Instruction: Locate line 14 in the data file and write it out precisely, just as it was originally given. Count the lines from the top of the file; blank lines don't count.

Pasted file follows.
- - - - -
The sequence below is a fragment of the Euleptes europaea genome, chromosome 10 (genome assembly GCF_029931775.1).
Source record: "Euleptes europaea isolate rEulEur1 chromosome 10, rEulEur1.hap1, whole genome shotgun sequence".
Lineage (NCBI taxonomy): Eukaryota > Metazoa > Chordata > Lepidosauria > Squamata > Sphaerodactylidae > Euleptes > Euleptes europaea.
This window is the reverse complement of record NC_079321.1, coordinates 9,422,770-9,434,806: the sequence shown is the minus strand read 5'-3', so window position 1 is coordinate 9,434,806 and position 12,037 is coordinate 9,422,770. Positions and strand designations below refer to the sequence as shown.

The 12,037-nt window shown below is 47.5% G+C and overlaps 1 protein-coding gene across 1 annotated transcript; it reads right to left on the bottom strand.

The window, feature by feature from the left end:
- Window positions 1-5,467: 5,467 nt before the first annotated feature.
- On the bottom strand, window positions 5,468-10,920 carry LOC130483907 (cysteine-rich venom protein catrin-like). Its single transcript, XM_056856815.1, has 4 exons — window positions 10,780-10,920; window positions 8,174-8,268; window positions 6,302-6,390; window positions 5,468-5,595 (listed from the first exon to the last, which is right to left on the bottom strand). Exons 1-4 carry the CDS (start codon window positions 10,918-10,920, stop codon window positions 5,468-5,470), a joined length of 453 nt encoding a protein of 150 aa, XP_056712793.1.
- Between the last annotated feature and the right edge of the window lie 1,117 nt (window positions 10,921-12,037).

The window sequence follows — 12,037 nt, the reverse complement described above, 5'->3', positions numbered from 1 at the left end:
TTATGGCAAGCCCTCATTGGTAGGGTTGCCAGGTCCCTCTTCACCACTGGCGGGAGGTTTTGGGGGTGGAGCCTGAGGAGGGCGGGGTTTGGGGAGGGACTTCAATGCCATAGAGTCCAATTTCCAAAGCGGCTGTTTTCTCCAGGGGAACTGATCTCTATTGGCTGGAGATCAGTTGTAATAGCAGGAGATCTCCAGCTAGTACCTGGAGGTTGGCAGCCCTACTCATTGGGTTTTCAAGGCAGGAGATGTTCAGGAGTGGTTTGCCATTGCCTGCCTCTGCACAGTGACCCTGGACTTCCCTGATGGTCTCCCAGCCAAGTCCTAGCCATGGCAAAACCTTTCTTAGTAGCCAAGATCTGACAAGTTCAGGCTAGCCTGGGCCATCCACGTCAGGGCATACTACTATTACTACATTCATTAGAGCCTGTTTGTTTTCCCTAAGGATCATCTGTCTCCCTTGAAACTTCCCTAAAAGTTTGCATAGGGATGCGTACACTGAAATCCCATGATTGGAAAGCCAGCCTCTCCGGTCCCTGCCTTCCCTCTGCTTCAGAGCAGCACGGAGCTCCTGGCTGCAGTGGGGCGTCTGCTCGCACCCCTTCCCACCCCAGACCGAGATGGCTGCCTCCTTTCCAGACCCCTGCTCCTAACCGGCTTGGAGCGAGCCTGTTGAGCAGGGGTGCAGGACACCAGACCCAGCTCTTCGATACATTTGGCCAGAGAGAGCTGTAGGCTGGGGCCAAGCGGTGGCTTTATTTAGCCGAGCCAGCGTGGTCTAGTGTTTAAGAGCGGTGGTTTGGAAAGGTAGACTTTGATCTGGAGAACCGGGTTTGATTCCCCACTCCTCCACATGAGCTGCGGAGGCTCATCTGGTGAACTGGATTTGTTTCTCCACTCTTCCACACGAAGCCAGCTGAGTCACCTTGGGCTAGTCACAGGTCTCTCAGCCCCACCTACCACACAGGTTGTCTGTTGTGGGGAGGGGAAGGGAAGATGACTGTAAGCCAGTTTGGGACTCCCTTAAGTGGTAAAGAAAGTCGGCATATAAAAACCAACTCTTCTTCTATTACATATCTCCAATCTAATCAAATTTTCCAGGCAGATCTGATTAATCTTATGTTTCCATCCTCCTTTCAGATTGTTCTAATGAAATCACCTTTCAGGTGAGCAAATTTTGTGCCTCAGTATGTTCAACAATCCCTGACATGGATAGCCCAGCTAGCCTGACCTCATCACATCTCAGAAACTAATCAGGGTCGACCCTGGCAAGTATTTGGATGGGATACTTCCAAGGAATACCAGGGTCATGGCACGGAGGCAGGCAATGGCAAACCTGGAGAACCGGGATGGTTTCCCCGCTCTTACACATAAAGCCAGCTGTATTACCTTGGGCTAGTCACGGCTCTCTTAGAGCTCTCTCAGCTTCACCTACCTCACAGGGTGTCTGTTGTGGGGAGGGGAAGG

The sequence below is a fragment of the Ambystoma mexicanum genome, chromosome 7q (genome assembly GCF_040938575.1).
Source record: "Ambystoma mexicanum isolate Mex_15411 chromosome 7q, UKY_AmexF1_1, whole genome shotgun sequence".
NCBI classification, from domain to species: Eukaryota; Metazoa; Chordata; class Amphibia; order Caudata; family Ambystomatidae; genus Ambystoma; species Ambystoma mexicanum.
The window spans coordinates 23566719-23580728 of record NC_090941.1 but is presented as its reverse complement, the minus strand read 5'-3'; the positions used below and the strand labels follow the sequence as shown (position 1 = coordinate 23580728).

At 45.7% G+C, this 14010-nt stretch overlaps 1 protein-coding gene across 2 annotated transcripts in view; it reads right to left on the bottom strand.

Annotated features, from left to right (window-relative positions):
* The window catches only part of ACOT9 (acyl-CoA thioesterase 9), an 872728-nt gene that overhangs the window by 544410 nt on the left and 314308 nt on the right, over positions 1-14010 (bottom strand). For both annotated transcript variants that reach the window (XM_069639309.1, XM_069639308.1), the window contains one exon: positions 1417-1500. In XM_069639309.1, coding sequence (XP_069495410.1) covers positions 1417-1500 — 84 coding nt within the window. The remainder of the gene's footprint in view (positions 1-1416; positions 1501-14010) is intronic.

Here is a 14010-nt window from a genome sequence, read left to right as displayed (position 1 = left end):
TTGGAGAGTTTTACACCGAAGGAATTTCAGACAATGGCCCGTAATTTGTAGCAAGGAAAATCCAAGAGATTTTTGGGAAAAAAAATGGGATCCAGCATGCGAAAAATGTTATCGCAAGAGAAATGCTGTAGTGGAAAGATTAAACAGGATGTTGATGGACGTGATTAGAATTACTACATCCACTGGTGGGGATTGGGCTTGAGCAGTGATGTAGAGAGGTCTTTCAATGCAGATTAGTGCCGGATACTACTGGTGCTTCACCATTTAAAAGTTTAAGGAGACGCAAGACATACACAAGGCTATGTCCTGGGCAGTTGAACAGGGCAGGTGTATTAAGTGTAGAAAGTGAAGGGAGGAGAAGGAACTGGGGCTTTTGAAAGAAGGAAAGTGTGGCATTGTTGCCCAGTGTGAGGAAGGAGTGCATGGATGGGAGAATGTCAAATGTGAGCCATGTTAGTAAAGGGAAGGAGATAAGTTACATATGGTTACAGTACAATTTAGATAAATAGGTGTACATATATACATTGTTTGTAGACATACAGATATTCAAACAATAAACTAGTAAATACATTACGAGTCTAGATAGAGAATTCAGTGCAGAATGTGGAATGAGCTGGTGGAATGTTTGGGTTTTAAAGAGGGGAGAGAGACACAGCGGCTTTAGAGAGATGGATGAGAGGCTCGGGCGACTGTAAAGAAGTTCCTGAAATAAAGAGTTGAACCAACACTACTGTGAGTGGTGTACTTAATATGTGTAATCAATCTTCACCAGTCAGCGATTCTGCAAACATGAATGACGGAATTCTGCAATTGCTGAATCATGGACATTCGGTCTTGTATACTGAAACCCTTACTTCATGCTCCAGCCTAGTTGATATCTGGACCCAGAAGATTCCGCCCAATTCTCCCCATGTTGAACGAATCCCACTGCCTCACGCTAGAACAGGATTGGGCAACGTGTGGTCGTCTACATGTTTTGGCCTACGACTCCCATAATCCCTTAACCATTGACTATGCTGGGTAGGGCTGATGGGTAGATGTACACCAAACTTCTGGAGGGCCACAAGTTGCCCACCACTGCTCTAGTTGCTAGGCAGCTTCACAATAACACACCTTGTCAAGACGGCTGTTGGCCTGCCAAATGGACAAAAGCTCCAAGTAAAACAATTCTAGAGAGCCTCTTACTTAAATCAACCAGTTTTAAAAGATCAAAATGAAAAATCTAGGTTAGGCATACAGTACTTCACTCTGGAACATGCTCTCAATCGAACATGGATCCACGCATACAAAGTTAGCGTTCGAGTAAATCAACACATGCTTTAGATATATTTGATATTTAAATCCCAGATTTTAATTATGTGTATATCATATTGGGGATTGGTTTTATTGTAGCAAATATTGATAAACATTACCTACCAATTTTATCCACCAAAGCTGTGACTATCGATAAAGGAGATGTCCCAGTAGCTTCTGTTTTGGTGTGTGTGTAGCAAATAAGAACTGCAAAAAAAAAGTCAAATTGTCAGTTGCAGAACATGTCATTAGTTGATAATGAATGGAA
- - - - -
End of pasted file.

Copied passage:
NCBI classification, from domain to species: Eukaryota; Metazoa; Chordata; class Amphibia; order Caudata; family Ambystomatidae; genus Ambystoma; species Ambystoma mexicanum.